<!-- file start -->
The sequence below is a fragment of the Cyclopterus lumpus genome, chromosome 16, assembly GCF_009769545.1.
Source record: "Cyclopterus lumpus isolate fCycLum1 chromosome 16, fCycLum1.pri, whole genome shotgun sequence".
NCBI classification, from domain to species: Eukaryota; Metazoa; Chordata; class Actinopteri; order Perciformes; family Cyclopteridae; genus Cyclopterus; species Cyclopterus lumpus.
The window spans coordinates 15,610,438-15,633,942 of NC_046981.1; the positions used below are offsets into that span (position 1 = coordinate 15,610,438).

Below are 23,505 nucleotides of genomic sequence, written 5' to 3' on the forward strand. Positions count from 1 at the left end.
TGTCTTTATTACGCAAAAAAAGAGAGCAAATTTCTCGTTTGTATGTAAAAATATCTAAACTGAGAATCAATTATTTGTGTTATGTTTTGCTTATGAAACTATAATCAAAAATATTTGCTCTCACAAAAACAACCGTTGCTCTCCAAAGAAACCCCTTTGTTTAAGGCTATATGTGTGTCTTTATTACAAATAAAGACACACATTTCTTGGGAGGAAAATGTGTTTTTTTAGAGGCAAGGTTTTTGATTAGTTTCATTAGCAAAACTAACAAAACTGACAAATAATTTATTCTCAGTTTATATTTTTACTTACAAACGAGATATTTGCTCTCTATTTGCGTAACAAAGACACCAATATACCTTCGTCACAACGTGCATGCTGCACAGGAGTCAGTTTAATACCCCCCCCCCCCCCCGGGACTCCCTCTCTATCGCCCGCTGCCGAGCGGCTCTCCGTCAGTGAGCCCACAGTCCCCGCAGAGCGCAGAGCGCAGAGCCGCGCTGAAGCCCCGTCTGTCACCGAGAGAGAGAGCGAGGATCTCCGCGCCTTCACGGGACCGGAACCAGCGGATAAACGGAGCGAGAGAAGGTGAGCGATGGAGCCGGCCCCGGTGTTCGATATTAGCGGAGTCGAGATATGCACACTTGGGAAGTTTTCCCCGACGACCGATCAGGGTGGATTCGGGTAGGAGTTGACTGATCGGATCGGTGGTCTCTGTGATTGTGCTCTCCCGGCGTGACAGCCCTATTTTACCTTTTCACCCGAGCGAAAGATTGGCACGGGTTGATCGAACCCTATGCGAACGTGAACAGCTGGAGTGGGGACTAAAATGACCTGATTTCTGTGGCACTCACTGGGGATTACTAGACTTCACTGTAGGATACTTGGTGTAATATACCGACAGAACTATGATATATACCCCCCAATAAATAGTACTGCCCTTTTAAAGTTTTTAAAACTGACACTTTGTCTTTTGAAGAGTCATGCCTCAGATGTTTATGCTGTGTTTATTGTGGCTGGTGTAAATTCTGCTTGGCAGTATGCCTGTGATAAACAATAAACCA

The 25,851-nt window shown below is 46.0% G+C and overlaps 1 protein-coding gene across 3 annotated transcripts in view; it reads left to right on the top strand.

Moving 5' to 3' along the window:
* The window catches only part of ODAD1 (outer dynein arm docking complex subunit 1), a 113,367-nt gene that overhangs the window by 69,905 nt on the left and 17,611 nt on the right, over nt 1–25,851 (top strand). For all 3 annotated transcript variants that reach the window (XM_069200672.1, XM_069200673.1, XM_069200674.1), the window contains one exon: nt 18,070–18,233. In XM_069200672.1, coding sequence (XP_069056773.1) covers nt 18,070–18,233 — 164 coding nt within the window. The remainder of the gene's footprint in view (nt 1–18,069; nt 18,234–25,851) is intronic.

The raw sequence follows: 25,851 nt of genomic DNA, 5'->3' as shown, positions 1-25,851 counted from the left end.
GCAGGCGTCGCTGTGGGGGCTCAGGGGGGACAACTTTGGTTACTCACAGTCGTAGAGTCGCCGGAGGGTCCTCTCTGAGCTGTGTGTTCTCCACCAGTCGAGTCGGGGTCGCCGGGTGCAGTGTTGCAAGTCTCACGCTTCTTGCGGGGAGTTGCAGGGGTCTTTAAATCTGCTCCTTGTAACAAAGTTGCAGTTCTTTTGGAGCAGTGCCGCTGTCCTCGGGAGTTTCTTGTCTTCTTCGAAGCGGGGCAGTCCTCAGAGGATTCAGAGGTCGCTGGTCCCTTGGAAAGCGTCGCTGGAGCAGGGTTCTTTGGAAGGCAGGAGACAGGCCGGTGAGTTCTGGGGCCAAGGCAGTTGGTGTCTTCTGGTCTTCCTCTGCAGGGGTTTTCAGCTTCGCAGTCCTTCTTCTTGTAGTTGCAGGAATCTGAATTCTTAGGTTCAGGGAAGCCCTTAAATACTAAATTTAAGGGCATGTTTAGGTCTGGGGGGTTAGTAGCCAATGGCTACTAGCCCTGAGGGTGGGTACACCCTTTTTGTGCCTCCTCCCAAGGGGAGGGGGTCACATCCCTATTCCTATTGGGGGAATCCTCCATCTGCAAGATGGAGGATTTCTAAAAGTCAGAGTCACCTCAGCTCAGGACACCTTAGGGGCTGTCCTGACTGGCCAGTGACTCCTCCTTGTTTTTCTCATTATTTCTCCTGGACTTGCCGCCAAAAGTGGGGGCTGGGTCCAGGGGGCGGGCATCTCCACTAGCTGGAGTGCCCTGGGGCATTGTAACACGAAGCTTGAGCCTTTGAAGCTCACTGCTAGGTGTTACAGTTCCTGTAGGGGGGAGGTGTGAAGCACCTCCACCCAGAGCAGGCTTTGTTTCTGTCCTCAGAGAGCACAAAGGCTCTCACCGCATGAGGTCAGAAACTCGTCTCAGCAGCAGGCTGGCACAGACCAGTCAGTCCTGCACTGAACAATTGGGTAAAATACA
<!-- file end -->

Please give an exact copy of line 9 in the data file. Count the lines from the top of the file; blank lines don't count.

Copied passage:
* The window catches only part of ODAD1 (outer dynein arm docking complex subunit 1), a 113,367-nt gene that overhangs the window by 69,905 nt on the left and 17,611 nt on the right, over nt 1–25,851 (top strand). For all 3 annotated transcript variants that reach the window (XM_069200672.1, XM_069200673.1, XM_069200674.1), the window contains one exon: nt 18,070–18,233. In XM_069200672.1, coding sequence (XP_069056773.1) covers nt 18,070–18,233 — 164 coding nt within the window. The remainder of the gene's footprint in view (nt 1–18,069; nt 18,234–25,851) is intronic.